Every day in Alabama, thousands of people report to work at vast poultry processing plants. Inside these frigid plants, workers stand almost shoulder-to-shoulder as chicken carcasses zip by on high-speed processing lines. Together, small teams of workers may hang, gut or slice more than 100 birds in a single minute. It's a process they'll repeat for eight hours or more in order to prepare birds for dinner tables and restaurants across America.
This grueling work serves as the foundation of a lucrative industry that supplies the country's most popular meat. It's an industry with an $8.5 billion impact on the state -- generating about 75,000 jobs and 10 percent of Alabama's economy -- and one that plays a vital economic role in numerous small towns. But it all comes at a steep price for the low-paid, hourly workers who face the relentless pressure of the mechanized processing line.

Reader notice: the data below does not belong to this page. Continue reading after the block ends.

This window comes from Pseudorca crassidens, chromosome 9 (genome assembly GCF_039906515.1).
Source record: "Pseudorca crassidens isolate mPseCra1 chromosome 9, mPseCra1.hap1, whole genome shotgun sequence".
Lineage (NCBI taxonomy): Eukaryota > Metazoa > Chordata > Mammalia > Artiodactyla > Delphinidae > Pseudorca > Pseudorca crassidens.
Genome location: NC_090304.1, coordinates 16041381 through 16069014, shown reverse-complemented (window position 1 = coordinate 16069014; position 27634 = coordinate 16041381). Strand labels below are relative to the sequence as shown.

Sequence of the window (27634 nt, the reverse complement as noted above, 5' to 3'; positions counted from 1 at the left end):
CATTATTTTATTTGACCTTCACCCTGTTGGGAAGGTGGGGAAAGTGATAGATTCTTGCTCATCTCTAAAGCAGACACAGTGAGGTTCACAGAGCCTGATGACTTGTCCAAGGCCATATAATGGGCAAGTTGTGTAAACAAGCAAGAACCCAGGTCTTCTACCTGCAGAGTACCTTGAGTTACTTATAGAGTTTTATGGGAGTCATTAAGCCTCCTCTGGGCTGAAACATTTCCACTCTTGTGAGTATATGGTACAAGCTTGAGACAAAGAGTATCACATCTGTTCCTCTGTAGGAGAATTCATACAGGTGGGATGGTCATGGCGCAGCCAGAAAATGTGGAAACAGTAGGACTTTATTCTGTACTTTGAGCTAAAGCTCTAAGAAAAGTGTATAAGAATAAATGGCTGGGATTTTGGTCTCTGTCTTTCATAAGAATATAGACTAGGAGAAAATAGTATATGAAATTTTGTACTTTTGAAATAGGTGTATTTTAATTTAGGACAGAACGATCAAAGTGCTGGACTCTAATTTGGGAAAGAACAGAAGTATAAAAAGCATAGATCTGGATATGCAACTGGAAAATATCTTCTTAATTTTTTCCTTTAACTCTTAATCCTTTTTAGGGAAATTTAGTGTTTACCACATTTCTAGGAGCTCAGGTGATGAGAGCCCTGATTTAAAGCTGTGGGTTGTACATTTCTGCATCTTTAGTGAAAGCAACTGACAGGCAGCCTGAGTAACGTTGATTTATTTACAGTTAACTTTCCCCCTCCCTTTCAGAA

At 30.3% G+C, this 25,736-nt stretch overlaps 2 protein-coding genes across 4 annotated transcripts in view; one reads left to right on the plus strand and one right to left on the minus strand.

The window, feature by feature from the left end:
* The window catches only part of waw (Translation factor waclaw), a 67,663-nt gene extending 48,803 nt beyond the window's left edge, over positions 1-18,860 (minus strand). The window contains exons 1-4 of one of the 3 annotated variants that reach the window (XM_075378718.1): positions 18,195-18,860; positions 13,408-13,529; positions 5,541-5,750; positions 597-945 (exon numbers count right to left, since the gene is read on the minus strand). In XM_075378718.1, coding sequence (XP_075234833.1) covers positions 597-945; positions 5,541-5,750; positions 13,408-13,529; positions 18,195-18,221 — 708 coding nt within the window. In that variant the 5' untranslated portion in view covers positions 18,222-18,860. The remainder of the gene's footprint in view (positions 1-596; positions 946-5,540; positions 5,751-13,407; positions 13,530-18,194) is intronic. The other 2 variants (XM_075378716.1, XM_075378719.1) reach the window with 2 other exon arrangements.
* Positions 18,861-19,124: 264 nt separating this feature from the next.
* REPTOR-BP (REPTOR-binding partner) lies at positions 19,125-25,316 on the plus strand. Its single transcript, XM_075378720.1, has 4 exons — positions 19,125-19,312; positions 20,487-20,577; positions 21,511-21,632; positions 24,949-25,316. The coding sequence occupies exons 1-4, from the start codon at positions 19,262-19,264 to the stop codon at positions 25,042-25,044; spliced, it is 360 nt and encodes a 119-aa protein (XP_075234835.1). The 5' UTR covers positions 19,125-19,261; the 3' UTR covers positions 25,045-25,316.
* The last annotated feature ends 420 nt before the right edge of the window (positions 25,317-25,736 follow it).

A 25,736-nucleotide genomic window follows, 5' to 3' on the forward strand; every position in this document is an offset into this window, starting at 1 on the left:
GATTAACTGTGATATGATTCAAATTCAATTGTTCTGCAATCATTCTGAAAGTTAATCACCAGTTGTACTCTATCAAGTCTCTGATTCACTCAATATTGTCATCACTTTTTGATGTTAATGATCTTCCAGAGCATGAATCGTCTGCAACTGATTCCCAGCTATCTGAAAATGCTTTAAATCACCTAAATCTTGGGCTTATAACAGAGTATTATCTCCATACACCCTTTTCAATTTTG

This is the face of the modern poultry industry in Alabama -- an industry unfettered by serious regulation and blessed with a vulnerable workforce that has lacked a voice in the halls of government and has little power to effect change. This report presents survey findings and examines how flawed policy, lack of oversight and weak enforcement has allowed this exploitation to thrive. It also offers recommendations to end it.